There’s an immediate feeling of the fairy tale about A Girl in the Himalayas, as seen on the sample art. Prasad is one of two immortals tasked with guarding a sanctuary, yet arbitrarily their immortality is sacrificed should they choose to intervene in mortal life. In this case the pictured infant girl has just lost her parents in a fire, and has collapsed in the snow. David Jesus Vignolli continues in that imaginative way, introducing Vijaya to the sanctuary while explaining about souls of the dead, Earth elementals and other mystical creatures.

Despite mentioning threats, there’s a cultivated sense of joy and serenity as Vijaya explores her new surroundings in the company of Prasad’s fellow guardian Vasu. As she becomes used to her new world she co-opts the strange creatures as playmates, and Vignolli keeps the world-expanding images coming in his simple style. When it’s decided that Vijaya needs a tutor she arrives like a mystical Mary Poppins, flying in seated on a swing transported by several small flying creatures pulling each end of the rope straight. There’s more magic as we learn the purpose of the sanctuary, Vignolli touring us around locations and teaching us history along with Vijaya, stressing that humans making poor choices and unable to control themselves are to be feared.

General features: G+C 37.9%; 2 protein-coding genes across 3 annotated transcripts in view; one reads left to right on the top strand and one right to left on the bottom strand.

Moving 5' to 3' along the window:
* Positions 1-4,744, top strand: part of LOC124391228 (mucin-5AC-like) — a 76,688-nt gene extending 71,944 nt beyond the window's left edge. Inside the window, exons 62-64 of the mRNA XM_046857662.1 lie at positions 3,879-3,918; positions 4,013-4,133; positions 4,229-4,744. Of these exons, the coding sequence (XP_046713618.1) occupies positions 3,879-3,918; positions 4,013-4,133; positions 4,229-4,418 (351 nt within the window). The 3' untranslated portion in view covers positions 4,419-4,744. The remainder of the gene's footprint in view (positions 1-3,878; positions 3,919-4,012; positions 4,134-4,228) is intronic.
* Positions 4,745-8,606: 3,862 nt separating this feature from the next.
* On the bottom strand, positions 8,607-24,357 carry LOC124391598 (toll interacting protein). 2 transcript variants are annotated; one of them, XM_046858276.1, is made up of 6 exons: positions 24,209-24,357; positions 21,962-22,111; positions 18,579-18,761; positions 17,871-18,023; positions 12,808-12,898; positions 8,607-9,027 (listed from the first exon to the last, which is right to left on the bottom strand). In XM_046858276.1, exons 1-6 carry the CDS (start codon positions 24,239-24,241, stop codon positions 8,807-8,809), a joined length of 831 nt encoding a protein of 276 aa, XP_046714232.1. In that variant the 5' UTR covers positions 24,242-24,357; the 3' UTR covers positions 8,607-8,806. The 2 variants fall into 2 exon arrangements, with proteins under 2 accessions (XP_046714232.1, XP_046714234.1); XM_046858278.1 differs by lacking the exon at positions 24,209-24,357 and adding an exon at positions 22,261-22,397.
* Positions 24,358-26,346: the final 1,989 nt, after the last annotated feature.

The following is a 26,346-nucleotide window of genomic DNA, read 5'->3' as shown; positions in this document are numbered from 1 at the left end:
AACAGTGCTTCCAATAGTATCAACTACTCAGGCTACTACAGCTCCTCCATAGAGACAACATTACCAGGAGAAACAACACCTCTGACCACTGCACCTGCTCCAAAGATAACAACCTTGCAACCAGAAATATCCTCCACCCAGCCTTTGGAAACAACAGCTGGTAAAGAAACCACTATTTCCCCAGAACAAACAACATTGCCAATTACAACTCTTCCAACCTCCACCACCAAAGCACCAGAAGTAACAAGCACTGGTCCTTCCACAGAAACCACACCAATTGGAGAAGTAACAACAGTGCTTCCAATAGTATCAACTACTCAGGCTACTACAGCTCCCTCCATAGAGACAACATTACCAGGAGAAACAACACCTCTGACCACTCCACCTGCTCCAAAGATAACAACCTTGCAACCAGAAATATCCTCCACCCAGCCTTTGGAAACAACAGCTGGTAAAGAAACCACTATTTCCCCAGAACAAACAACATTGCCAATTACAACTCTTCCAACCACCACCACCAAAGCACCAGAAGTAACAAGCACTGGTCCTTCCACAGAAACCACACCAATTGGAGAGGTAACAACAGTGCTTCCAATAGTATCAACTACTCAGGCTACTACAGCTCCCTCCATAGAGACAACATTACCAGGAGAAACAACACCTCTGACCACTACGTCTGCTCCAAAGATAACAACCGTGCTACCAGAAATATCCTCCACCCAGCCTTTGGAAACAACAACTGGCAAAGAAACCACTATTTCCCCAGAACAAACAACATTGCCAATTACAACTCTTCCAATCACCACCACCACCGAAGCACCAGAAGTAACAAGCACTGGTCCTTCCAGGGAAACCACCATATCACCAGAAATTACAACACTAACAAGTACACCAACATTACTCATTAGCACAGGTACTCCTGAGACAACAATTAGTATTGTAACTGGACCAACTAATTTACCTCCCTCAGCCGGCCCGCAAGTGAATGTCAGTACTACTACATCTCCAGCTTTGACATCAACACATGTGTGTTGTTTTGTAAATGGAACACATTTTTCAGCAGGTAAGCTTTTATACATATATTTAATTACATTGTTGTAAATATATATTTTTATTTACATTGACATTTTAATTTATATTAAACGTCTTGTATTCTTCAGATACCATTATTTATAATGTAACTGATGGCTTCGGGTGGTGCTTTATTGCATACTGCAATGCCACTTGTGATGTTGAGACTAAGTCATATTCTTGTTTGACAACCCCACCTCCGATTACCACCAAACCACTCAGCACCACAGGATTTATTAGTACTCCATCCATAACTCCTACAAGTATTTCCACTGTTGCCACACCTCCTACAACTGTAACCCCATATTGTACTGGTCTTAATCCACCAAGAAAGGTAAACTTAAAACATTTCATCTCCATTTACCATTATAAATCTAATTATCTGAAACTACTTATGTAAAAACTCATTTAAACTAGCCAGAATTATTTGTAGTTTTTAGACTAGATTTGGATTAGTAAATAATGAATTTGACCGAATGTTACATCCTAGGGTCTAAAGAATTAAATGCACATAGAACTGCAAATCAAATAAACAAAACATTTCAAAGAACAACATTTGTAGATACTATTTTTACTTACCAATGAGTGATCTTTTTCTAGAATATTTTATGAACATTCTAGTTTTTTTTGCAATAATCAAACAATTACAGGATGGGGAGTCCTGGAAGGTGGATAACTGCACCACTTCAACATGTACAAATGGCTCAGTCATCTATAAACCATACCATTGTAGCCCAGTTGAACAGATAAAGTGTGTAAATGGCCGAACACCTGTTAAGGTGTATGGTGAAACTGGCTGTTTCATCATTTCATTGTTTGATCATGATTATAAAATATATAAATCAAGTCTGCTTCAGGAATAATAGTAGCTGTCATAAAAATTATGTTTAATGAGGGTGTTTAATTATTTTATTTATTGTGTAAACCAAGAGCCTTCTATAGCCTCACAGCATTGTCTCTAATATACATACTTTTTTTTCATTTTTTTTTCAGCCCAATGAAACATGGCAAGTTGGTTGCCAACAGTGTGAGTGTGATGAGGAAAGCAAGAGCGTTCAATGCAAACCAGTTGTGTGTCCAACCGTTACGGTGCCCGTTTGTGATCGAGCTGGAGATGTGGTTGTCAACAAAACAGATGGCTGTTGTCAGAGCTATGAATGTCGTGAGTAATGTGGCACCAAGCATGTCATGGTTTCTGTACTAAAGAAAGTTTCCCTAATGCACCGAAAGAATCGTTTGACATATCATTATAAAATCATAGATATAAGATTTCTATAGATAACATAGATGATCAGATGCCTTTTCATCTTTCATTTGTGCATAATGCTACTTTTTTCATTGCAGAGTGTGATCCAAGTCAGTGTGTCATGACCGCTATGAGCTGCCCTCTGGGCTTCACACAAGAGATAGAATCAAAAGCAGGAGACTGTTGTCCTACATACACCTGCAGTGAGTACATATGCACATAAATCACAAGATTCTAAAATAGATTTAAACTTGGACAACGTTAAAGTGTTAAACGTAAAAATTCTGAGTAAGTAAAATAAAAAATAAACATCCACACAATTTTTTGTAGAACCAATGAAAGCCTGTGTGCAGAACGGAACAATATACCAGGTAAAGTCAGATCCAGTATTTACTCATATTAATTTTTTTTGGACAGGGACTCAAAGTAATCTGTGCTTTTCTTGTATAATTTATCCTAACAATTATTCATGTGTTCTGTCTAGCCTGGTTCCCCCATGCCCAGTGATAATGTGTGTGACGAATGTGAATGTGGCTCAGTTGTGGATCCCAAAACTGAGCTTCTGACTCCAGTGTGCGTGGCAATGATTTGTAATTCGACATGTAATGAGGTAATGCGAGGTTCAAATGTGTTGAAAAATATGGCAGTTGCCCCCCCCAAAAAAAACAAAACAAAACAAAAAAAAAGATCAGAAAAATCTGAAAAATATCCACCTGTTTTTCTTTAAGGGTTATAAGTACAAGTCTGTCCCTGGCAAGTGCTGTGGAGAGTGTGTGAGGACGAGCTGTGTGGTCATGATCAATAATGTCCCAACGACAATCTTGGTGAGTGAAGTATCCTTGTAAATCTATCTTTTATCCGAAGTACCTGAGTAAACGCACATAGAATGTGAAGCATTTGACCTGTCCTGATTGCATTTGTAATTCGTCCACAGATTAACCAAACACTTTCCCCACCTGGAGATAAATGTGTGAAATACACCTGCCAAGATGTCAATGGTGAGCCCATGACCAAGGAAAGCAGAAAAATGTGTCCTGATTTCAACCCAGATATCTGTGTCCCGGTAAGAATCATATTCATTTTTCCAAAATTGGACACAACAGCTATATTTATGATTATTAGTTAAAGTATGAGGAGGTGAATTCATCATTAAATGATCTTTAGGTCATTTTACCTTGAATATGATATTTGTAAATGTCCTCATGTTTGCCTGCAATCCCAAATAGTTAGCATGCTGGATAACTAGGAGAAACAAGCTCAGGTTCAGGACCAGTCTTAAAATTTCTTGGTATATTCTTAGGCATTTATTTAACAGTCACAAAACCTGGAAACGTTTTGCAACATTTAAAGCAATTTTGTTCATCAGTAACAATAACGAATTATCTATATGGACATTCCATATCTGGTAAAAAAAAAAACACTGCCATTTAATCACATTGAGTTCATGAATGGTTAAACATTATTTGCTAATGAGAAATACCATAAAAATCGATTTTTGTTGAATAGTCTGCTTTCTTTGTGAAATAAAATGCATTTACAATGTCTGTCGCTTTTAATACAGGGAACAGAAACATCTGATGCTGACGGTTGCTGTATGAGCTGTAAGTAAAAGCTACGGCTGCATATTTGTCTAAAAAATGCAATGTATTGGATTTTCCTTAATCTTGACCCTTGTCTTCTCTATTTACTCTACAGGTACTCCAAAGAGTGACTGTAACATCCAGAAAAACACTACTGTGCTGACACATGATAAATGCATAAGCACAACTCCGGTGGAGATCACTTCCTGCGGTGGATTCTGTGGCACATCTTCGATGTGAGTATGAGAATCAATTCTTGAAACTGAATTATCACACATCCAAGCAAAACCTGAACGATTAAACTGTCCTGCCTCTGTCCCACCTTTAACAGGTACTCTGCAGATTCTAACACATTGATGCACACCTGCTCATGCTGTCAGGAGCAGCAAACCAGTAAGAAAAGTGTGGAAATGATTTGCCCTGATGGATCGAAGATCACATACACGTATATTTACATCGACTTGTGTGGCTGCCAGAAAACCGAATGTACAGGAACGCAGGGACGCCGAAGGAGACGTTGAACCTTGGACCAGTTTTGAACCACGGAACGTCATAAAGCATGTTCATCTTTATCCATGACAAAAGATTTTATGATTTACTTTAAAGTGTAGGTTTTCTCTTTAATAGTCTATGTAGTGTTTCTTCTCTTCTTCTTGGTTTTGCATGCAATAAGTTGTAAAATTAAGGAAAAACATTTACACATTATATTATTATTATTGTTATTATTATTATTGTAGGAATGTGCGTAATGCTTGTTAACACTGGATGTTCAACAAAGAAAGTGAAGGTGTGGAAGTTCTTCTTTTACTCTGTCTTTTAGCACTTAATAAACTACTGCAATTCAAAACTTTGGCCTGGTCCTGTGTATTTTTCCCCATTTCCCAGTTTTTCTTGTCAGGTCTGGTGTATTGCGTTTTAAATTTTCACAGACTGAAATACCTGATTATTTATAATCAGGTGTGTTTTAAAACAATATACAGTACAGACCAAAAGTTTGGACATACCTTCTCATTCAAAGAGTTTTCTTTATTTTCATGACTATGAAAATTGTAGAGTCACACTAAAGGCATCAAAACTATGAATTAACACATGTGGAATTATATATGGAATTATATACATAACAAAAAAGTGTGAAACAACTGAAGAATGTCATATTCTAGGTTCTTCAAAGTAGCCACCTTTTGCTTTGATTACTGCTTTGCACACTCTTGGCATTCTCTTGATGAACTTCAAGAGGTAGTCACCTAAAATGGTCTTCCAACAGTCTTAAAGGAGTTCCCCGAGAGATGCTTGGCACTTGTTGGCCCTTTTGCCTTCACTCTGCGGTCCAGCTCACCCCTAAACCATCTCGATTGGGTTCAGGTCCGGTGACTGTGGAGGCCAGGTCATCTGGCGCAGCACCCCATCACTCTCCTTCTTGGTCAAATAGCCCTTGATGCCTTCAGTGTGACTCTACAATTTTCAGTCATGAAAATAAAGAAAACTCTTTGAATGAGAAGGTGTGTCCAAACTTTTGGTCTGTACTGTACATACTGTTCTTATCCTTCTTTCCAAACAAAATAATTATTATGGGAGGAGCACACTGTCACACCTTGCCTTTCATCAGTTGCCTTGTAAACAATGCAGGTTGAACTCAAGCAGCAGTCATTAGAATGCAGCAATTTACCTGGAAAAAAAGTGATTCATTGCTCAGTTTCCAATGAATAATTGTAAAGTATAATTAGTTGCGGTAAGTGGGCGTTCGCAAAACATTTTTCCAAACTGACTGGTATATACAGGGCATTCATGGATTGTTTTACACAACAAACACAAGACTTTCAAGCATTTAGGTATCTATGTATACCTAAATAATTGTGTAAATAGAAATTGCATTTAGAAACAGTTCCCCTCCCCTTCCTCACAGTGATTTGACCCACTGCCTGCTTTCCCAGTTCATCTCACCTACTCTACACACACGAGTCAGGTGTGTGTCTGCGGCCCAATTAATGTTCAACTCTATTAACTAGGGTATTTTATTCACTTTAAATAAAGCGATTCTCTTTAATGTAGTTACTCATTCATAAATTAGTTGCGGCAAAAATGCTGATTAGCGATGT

Vignolli keeps the art simple, using stark black and white images coloured with a pinky/orange watercolour wash for emphasis and depth. The moments of Vijaya enjoying her surroundings would indicate a book aimed at a young audience, but that’s not Vignolli’s intention as his vocabulary and concepts would fly over their heads. It leaves A Girl in the Himalayas in a nowhere land, as perhaps it looks too much like an all-ages graphic novel to attract older readers willing to absorb themselves in Vignolli’s spiritual and meandering tale.

Eventually humans do arrive, the worst of our species, able to appreciate beauty only in the context of it being an opportunity to turn a profit. Despite that, a message of hope prevails and reinforces the notion of preserving what we have as a species and appreciating it more than we do. It’s allegory of greater subtlety than usual found in graphic novels, and for a first outing Vignolli has produced something memorable.